Second of a two-part series. Read Part 1
Every profession has its symbols of success. For opera singers, it's performing at La Scala or the Met. For mountain climbers it's making it to the top of Everest. For scientists, if you get two papers published in the same issue of a prestigious journal like Nature, you're hot.
So when an Australian named Scott O'Neill had two papers published in Nature last year describing his big idea for combating a disease called dengue, the world took notice. O'Neill is a medical entomologist and dean of the faculty of science at Monash University in Melbourne.
"We were getting bombarded by people around the world, from different governments, wanting us to come work in their countries because people are so desperate for something to try and stop dengue," says O'Neill.
Joe's Big Idea is a new project by NPR Science Correspondent Joe Palca that will examine where scientists' big ideas come from, how they pursue those ideas and how something goes from an idea to a discovery.
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Dengue is nasty. It's transmitted by a mosquito and can be a deadly disease. But even if it doesn't kill you, it knocks you out with a week or more of high fever and a pounding headache. Billions of people around the world are at risk for getting dengue if they get bitten by a mosquito carrying the dengue virus.
O'Neill's big idea for stopping dengue didn't involve a vaccine or a medicine. Instead, it involved attacking the mosquito that transmits the disease.
There are two parts to the idea. First, find a way to treat mosquitoes in the lab so they could no longer transmit dengue. That took him more than a decade to figure out. And five years ago, O'Neill finally managed to do it.
Next, release those dengue-proof mosquitoes and show that they will not only survive outside the lab but actually drive out the native population of mosquitoes that can transmit dengue. That's what O'Neill showed in those two Nature papers last year.
Now, I say O'Neill has done this, but that's misleading, because science is now a team sport. "We don't work in isolation in any projects in science these days," he says. "The days of having someone beavering away by themselves in the backroom have long gone, I think. So we're working in large teams always."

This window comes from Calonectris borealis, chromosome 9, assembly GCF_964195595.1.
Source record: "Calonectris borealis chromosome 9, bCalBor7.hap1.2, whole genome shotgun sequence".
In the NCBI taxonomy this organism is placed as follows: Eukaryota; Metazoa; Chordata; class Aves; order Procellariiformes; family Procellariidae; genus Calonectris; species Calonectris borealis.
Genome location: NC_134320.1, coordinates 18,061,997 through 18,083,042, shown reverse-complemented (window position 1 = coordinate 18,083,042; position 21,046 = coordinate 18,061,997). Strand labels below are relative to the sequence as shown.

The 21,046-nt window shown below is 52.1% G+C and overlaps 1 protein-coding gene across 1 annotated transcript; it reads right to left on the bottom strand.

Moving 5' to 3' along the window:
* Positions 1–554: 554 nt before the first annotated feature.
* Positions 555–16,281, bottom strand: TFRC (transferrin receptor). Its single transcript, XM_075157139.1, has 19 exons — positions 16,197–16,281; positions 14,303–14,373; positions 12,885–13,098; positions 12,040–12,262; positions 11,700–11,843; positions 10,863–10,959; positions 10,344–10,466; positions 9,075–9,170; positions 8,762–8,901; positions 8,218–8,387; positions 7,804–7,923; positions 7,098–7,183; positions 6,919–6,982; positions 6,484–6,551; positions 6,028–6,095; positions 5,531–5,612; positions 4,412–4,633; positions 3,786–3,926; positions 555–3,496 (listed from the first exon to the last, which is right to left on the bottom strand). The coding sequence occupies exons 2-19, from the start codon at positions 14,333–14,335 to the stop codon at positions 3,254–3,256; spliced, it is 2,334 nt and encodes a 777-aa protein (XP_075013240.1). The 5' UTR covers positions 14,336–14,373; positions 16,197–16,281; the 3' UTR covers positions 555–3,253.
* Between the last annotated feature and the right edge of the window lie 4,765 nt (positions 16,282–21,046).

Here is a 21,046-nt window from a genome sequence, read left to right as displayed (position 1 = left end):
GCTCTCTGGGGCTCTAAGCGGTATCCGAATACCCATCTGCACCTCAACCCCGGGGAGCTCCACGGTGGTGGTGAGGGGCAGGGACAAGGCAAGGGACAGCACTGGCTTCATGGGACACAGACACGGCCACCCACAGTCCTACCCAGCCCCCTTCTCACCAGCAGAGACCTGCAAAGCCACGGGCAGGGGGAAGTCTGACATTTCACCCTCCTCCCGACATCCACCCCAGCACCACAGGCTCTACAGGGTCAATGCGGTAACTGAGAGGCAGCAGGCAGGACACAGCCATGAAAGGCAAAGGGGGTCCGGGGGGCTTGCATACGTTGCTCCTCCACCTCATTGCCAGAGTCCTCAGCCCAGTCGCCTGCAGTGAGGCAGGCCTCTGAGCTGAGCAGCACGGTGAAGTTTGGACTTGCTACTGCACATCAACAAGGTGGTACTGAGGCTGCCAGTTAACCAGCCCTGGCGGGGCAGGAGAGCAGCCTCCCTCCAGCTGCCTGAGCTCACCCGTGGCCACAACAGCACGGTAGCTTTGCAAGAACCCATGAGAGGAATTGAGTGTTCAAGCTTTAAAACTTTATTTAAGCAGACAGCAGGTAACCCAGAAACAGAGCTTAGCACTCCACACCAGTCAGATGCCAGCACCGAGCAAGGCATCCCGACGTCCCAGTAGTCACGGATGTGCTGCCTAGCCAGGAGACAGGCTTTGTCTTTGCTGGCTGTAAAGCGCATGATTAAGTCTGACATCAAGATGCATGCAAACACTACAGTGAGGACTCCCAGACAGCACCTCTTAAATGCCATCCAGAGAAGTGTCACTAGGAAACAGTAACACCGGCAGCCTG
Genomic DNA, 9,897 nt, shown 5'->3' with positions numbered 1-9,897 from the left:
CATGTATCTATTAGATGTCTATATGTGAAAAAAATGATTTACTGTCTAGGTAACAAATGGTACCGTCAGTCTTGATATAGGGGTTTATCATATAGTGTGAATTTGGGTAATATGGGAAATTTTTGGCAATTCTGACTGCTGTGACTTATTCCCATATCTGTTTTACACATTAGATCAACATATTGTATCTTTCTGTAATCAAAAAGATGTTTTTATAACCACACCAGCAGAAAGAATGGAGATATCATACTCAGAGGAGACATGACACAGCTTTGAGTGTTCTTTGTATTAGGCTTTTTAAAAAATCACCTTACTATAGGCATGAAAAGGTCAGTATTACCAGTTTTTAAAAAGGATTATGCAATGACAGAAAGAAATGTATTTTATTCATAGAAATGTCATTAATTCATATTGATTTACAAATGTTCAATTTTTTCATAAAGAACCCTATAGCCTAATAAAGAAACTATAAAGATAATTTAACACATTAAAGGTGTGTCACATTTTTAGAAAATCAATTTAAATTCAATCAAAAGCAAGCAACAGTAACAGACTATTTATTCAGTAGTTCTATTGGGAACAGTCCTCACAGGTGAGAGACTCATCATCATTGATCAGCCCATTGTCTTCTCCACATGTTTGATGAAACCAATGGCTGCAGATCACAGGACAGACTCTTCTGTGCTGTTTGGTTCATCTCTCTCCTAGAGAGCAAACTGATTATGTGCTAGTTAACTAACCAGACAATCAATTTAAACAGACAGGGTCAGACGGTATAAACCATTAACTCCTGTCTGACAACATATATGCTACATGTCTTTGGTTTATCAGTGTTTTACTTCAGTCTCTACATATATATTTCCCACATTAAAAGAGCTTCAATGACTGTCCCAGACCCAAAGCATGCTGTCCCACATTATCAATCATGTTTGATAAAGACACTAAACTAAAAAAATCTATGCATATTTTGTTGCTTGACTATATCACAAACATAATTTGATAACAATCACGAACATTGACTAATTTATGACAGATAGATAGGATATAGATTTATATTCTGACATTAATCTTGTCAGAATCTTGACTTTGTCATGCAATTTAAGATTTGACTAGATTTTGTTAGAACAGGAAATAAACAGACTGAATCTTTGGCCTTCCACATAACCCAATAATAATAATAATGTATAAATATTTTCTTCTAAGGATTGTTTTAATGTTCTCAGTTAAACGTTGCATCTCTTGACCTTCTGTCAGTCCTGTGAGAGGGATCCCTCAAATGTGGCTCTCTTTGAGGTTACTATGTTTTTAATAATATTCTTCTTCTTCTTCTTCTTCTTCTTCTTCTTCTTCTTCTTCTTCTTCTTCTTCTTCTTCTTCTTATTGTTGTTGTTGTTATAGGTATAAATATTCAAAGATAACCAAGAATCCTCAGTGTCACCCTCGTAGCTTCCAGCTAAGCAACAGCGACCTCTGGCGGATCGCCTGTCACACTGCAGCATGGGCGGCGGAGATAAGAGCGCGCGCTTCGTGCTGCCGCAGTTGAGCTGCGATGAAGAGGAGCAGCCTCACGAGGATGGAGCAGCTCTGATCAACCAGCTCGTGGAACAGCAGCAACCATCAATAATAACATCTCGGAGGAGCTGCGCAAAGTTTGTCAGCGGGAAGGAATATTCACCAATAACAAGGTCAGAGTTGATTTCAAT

O'Neill's team is also spread around the world — he has collaborators in the United States, Brazil, Vietnam and Thailand, and in the tiny town of Babinda in northeastern Australia, where I went to visit.
Babinda's main claim to fame is winning the Golden Gumboot. A gumboot is the Australian term for a waterproof boot, what the Brits call a Wellington. The Golden Gumboot is a tongue-in-cheek award given each year to the Australian town that gets the most rain.
O'Neill's team here drives through the community in a minivan, releasing lab-reared mosquitoes. Martin Durkan is on the mosquito release team. When his day starts, there are dozens of small plastic containers in the back of the van, each with about two dozen of O'Neill's mosquitoes. I watch as he drives up to a house, jumps out, walks over to the front yard, and pries the lid off the container. "And away they go," he says. "The little angels are flying."
The Challenge Of Managing Science
These little angels are the key to combating dengue. The mosquitoes native to Babinda can transmit dengue. Scott's little angels can't. If the angels can take over from the natives, then in theory there will be no more dengue in Babinda. Not that there was ever a lot of dengue here, but you've got to start somewhere.
So how do you know if the angels are winning? Well, you could ask, but sometimes it's hard to tell what mosquitoes are saying. So a better way is to collect mosquito eggs. By analyzing the eggs, you can tell whether they came from O'Neill's angels, or the local riffraff.